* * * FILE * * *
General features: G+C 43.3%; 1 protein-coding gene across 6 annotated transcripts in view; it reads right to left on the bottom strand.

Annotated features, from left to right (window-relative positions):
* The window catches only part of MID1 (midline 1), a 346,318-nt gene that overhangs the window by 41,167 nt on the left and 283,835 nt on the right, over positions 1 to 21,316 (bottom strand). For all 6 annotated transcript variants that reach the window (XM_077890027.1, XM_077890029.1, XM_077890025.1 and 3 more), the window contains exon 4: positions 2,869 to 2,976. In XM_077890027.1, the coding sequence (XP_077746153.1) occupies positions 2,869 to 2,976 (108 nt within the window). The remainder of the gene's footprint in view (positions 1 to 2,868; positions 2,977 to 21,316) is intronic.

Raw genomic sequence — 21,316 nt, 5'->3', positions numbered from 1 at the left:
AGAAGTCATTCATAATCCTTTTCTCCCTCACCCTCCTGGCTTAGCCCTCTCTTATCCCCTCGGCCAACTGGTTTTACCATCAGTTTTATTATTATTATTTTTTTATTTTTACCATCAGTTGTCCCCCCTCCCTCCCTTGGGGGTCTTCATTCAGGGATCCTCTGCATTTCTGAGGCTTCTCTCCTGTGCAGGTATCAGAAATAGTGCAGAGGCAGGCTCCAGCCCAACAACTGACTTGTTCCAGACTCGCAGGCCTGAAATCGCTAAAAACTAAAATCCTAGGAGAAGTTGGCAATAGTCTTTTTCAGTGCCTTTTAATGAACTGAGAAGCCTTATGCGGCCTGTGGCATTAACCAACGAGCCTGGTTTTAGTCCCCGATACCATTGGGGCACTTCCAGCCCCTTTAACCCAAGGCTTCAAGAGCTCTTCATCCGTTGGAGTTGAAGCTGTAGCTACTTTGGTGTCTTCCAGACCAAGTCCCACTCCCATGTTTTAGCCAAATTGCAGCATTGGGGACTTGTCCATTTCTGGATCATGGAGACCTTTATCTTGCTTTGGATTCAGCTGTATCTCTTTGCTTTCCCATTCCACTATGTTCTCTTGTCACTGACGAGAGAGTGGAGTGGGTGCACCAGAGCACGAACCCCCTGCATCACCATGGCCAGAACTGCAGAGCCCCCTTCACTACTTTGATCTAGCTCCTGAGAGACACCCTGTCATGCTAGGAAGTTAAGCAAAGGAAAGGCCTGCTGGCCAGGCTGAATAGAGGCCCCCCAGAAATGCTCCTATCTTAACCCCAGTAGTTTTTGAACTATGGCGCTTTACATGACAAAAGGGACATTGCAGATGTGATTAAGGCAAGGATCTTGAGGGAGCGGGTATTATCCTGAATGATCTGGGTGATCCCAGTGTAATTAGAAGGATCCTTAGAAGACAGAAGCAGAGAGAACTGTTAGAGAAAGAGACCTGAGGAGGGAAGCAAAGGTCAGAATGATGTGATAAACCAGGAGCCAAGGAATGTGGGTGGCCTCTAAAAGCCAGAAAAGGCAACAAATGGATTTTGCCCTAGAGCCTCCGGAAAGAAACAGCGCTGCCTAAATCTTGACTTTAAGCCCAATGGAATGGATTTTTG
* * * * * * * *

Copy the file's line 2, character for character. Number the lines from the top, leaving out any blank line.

Annotated features, from left to right (window-relative positions):